It’s Tax Day, and while you’re frantically double checking your forms to make sure you got every single deduction, don’t forget that there are a slew of tax benefits to being a homeowner. We scoured the IRS site and the web to compile this list of deductions many homeowners can claim. For a more exhaustive list, check out this “Taxopedia” from Kiplingers.

For a the top 10 deductions for homeowners, jump!

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Rob Wheelock headshotYou have a few more days to protest your property taxes, then it’s all over for another year. While he sifts through the late-comers who decide they need a pro to help them lower property values before the May 31 deadline, I asked Rob Wheelock to give us the low down on  property tax rates across North Texas. I knew that life in the Park Cities was a pretty good deal — low taxes and great schools. No wonder those property values barely dip! Live in Preston Hollow, pay .79700 per $100 valuation, and oh yes, send your kids to private school. Another shocker: Irving FCD1 has the highest property tax rate. No wonder Tony Romo is moving to North Dallas!

PS: One of my North Dallas properties got a smidgen of an increase, but I am sending it to Rob to nip right in the bud!

Here is the North Texas property tax rate low down, 4 days and counting ’till you can protest no more:

“There are several entities that make up the total property tax rate depending upon where you live.  Everyone in Dallas County pays County and School Equalization at the 2012 rate of .253037% and Parkland Hospital and Dallas County Community College District at the 2012 rate of .390375% for a combined total of 0.643412%, but then there’s City and School taxes plus a few Special Districts.  Those vary, and the difference can be significant.  To give you an idea, I’ve highlighted a few below;

 

City Estimated Tax Rate 2013
Addison

.58000

Dallas

.79700

Highland Park

.22000

Plano*

.48860

University Park

.27845

 

School Estimated Tax Rate 2013
Addison

1.290347

Dallas

1.290347

Highland Park

1.134200

Plano*

1.373400

University Park

1.134200

*Plano is in Collin County

As you can see, the Park Cities enjoy a lower rate on both city and school taxes than other neighborhoods.  Highland Park has the lowest city tax rate in the County, but property values are among the highest.  Wylie has the highest city rate at 0.8889, with Lancaster and Cockrell Hill close behind.

On School taxes, again Highland Park ISD has the lowest rate in the County at 1.1342, with Grand Prairie and Irving having the highest school tax rate at 1.465.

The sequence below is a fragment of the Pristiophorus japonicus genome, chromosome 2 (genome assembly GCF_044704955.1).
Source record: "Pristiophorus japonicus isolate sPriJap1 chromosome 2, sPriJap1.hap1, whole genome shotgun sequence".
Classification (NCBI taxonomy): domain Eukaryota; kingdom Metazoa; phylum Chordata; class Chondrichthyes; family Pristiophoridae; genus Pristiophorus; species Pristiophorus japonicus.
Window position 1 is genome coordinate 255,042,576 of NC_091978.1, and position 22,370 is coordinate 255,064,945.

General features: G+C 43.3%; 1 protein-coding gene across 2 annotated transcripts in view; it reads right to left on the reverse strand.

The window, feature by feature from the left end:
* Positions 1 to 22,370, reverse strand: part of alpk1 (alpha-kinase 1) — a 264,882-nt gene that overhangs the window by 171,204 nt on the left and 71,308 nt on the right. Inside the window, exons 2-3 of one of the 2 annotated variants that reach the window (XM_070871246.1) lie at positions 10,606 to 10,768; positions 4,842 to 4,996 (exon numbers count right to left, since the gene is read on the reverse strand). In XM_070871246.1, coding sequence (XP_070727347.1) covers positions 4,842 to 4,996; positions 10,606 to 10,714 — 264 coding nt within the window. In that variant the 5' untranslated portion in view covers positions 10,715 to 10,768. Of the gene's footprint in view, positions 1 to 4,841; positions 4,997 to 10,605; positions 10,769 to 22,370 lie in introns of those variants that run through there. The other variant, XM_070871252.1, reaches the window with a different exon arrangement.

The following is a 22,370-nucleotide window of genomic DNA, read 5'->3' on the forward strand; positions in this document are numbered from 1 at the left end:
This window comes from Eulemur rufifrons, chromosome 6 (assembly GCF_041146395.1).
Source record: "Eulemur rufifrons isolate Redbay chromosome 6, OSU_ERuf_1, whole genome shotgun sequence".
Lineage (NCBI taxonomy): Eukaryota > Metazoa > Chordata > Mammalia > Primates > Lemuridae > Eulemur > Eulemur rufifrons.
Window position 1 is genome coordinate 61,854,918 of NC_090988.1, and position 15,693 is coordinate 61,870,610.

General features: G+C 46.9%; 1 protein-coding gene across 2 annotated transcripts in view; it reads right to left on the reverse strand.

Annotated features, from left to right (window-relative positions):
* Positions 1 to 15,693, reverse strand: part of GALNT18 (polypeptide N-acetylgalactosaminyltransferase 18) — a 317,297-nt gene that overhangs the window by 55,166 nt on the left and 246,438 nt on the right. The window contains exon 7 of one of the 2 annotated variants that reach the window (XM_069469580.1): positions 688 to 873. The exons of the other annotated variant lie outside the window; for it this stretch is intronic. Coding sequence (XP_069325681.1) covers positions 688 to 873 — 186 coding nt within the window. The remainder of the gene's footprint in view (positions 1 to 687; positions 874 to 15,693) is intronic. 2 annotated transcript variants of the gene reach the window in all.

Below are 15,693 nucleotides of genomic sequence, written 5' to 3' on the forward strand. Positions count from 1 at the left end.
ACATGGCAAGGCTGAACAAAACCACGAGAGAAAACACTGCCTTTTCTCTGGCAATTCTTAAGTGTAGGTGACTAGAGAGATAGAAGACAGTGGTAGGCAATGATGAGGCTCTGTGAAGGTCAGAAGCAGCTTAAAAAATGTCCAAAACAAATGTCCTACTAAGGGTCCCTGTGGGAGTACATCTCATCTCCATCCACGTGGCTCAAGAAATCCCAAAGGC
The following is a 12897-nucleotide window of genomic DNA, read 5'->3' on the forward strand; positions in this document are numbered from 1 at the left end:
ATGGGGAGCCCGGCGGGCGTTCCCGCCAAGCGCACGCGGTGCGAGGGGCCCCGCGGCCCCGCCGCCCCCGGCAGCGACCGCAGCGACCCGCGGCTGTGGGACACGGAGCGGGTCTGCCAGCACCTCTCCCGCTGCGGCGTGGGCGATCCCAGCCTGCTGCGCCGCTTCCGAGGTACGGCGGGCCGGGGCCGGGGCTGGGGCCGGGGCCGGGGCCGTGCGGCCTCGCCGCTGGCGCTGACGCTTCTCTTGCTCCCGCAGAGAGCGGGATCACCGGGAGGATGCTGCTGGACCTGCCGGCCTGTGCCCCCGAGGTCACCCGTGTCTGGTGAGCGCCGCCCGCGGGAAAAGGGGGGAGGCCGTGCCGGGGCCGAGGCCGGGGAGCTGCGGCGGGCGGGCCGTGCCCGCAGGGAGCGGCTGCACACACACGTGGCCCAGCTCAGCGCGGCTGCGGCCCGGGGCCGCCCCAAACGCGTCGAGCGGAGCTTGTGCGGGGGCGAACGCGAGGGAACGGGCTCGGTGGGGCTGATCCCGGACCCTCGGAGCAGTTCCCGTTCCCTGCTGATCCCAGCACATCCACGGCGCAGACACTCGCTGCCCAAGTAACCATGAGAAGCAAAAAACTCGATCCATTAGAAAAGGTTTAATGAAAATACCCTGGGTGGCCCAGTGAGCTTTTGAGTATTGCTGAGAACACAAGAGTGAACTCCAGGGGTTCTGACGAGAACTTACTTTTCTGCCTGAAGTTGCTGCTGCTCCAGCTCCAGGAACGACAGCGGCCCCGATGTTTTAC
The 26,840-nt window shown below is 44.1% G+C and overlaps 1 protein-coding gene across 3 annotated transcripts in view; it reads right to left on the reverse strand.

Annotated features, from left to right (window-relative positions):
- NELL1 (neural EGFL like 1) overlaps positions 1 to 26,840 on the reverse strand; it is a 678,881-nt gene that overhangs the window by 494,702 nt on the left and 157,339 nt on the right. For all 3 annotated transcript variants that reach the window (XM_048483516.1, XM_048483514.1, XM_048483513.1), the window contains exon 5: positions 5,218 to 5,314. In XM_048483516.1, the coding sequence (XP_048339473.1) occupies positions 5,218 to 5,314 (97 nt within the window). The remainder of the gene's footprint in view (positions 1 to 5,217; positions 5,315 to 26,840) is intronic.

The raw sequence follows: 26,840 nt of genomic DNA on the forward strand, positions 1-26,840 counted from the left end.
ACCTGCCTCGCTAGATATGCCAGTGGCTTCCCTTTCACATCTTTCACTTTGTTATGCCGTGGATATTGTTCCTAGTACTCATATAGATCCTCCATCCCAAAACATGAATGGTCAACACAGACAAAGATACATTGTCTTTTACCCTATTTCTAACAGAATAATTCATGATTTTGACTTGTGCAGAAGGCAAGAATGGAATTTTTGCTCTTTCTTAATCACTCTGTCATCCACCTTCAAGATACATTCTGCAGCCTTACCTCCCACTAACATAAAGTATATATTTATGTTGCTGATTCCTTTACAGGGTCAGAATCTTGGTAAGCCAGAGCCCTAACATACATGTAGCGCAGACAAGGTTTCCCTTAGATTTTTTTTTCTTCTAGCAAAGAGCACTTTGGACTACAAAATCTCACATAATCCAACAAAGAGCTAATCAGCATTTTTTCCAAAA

So what’s all that really mean?  Let’s take a look at a home valued at $1,200,000.  Assuming the property is your Homestead (which gives you a 20% reduction), if it was in Preston Hollow or anywhere in Dallas ISD you would be paying $26,212.48 in property taxes.  In University Park your tax bill would be $19,735.39 and in Highland Park $19,174.27.  In Plano you’d be looking at paying $22,384.71.

The highest tax rate in Dallas County belongs to property owners in the Irving area that are part of the Dallas County Flood Control District #1.  Their total rate is a whopping 5.757012.  That same $1,200,000 home owner in this area would be paying $55,267.31.  Remind me not to move into that neighborhood!

(Editor’s note: Geeze Louise!)

On a different subject, homeowners that are over 65 and are considering downsizing need to remember to transfer their Over 65 Homestead Exemption from their old home to the new one.  It’s something I’ve seen several people forget and could cost you thousands of dollars.  When you turn 65 your school taxes basically freeze at that dollar amount, as long as you don’t make improvement to the property. When you move, the percentage savings can transfer to the new property, but only if you request it.

Property taxes are high in Texas, but remember, we don’t have a State income tax.”

(Editor’s note: yeah, yeah yeah.)

If you have any other property tax questions or would like to have your property taxes monitored each year, please call me at 214-212-6910 or contact me at   Rob@PropertyTaxManagers.com .  For more information visit www.PropertyTaxManagers.com